• With countering China’s regional rise firmly established as the key US objective in the Indo-Pacific, Japan offers greater latitude for the US military to maneuver without the liabilities of South Korean troop deployments, which are costly and leave US personnel in the line of fire in the event of a deterioration in North Korean relations.
  • On March 8, Biden’s nominee for undersecretary of defense for policy, Colin Kahl, told the Senate Armed Services Committee that the US troop numbers in South Korea were not fixed and pointed to Biden’s pledge to carry out a global posture review to realign military deployments with the global threat environment.
  • On March 5, US leaks indicated long-term plans to station precision-strike missiles along the so-called “first island chain,” which geographically runs from Japan through Taiwan to the Philippines, as part of the $27.4 billion Pacific Deterrence Initiative military fund that aims to counter Chinese regional clout.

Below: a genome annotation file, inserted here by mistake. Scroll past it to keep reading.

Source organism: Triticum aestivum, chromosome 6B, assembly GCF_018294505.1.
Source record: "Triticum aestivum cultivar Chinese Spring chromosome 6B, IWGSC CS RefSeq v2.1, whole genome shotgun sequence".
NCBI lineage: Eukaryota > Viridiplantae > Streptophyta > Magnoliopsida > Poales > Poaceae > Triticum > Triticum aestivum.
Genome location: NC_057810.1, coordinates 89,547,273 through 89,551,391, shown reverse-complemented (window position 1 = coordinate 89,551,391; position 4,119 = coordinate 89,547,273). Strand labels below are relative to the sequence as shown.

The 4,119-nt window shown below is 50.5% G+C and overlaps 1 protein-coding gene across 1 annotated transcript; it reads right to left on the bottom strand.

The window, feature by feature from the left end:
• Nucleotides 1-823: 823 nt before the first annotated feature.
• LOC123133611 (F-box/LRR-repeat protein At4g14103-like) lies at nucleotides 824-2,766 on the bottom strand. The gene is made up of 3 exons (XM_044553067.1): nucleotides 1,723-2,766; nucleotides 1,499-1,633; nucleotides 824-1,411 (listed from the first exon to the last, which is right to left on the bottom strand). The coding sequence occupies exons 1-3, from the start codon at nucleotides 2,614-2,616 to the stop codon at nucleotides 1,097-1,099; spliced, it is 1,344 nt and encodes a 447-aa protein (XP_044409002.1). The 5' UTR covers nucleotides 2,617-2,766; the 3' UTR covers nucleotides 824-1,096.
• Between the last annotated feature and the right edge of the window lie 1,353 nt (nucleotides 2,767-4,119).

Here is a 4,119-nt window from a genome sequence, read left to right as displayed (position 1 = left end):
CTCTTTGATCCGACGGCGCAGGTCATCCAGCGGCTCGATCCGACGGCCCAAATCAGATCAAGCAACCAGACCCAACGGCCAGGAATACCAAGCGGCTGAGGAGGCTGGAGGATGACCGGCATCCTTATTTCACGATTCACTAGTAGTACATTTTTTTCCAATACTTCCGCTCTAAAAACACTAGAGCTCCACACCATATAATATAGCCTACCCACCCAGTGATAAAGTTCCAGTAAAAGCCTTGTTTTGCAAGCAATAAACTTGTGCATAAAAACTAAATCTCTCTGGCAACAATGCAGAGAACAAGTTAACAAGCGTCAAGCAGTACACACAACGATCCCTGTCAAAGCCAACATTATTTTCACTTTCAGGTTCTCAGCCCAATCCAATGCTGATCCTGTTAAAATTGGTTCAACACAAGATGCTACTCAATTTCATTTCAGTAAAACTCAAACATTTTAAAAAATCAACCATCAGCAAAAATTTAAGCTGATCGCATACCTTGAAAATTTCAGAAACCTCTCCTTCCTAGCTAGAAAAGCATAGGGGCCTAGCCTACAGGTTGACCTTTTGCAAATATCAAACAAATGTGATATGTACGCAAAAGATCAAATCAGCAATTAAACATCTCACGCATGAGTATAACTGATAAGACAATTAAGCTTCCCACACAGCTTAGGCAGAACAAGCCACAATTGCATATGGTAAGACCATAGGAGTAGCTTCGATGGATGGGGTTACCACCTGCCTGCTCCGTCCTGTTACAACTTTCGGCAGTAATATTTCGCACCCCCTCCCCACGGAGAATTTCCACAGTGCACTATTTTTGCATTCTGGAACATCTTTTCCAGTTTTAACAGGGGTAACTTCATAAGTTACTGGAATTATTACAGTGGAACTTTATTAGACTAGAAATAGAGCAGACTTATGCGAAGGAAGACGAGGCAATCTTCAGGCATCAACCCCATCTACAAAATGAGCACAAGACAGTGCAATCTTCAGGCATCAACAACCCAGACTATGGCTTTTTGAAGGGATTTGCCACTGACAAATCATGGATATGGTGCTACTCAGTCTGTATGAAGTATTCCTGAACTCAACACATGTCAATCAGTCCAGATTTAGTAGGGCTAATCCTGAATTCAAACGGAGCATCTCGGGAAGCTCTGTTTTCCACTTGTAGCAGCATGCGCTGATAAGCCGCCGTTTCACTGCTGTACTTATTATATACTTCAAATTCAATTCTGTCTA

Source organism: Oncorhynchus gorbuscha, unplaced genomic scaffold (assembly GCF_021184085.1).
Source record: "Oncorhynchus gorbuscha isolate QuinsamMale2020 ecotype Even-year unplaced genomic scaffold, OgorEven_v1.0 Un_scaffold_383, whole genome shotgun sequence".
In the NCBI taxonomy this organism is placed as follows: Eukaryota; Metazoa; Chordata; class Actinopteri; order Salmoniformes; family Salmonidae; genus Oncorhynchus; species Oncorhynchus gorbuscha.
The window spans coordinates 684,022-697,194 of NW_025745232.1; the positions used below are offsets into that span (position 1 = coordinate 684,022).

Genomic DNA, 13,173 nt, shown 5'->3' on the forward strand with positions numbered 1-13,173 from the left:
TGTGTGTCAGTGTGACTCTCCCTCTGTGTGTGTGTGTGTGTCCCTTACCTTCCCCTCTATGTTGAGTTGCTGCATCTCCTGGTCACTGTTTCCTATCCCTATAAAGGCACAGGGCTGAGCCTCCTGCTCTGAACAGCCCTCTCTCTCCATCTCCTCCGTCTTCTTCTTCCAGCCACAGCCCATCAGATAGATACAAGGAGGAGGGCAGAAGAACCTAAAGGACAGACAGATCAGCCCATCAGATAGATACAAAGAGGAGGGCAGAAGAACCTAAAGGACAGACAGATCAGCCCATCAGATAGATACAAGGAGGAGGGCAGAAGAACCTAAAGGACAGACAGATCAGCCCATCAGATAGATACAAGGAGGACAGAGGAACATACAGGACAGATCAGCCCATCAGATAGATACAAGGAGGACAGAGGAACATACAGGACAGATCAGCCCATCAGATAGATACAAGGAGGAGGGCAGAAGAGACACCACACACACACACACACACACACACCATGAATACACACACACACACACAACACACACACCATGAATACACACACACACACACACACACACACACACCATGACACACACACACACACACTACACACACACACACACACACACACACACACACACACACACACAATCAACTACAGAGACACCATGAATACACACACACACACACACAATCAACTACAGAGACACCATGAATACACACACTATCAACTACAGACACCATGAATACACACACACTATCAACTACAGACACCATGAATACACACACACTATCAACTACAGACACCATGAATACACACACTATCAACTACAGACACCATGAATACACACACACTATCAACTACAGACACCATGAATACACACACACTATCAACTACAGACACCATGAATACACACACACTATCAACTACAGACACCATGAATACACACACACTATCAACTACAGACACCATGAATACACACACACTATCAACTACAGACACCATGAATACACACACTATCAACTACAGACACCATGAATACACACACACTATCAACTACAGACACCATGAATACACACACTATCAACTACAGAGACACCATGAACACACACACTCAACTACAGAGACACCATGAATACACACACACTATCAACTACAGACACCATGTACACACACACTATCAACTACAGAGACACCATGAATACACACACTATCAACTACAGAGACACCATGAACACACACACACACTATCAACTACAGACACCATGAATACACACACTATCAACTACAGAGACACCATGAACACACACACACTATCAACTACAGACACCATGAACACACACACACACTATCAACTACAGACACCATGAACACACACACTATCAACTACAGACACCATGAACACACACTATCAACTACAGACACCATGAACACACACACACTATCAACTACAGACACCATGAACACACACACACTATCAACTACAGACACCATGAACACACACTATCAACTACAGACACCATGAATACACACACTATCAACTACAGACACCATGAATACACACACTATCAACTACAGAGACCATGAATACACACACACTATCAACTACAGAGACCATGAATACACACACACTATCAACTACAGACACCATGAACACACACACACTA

Read the original article on Business Insider

How Iran is pursuing a high-risk/high-reward strategy to gain an edge in talks with Biden

Iran Tehran Islamic Revolution anniversary
Iranian Revolutionary Guard members arrive for a ceremony for the 40th anniversary of the Islamic Revolution, in Tehran, February 11, 2019.

  • An uptick in Iranian nuclear and naval activity since December 31 risks provoking a response in the region, including from the US.
  • The activity is part of an effort by Iran to increase the cost of maintaining sanctions to the US and its allies and ensure the Biden administration prioritizes negotiations with Tehran upon taking office.